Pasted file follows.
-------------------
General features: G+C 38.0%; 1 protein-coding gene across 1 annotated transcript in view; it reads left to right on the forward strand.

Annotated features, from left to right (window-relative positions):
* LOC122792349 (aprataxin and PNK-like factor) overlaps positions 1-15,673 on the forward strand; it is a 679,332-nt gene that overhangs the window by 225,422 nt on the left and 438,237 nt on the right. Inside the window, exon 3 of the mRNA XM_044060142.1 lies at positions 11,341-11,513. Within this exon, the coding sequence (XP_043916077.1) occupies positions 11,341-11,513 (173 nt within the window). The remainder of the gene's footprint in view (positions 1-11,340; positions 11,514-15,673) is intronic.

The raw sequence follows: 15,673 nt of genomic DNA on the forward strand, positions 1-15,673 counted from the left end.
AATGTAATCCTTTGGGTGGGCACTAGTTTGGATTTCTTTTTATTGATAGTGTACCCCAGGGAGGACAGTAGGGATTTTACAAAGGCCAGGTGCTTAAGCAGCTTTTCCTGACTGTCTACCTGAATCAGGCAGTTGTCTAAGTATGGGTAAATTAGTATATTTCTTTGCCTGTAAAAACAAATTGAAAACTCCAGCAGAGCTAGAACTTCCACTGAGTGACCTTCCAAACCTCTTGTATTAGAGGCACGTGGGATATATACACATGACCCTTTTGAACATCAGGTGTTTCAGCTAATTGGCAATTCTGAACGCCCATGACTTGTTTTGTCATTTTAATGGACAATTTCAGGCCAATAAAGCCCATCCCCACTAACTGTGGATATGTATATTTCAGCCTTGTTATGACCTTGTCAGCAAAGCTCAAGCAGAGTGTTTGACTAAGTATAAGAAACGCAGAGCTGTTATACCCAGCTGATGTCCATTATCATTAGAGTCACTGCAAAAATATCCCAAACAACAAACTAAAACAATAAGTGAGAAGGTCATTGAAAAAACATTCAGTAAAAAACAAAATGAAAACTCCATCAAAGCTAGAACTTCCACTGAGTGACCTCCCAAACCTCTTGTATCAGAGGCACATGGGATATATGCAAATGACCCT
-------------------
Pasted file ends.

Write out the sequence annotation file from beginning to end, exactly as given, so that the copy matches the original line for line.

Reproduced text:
General features: G+C 38.0%; 1 protein-coding gene across 1 annotated transcript in view; it reads left to right on the forward strand.

Annotated features, from left to right (window-relative positions):
* LOC122792349 (aprataxin and PNK-like factor) overlaps positions 1-15,673 on the forward strand; it is a 679,332-nt gene that overhangs the window by 225,422 nt on the left and 438,237 nt on the right. Inside the window, exon 3 of the mRNA XM_044060142.1 lies at positions 11,341-11,513. Within this exon, the coding sequence (XP_043916077.1) occupies positions 11,341-11,513 (173 nt within the window). The remainder of the gene's footprint in view (positions 1-11,340; positions 11,514-15,673) is intronic.

The raw sequence follows: 15,673 nt of genomic DNA on the forward strand, positions 1-15,673 counted from the left end.
AATGTAATCCTTTGGGTGGGCACTAGTTTGGATTTCTTTTTATTGATAGTGTACCCCAGGGAGGACAGTAGGGATTTTACAAAGGCCAGGTGCTTAAGCAGCTTTTCCTGACTGTCTACCTGAATCAGGCAGTTGTCTAAGTATGGGTAAATTAGTATATTTCTTTGCCTGTAAAAACAAATTGAAAACTCCAGCAGAGCTAGAACTTCCACTGAGTGACCTTCCAAACCTCTTGTATTAGAGGCACGTGGGATATATACACATGACCCTTTTGAACATCAGGTGTTTCAGCTAATTGGCAATTCTGAACGCCCATGACTTGTTTTGTCATTTTAATGGACAATTTCAGGCCAATAAAGCCCATCCCCACTAACTGTGGATATGTATATTTCAGCCTTGTTATGACCTTGTCAGCAAAGCTCAAGCAGAGTGTTTGACTAAGTATAAGAAACGCAGAGCTGTTATACCCAGCTGATGTCCATTATCATTAGAGTCACTGCAAAAATATCCCAAACAACAAACTAAAACAATAAGTGAGAAGGTCATTGAAAAAACATTCAGTAAAAAACAAAATGAAAACTCCATCAAAGCTAGAACTTCCACTGAGTGACCTCCCAAACCTCTTGTATCAGAGGCACATGGGATATATGCAAATGACCCT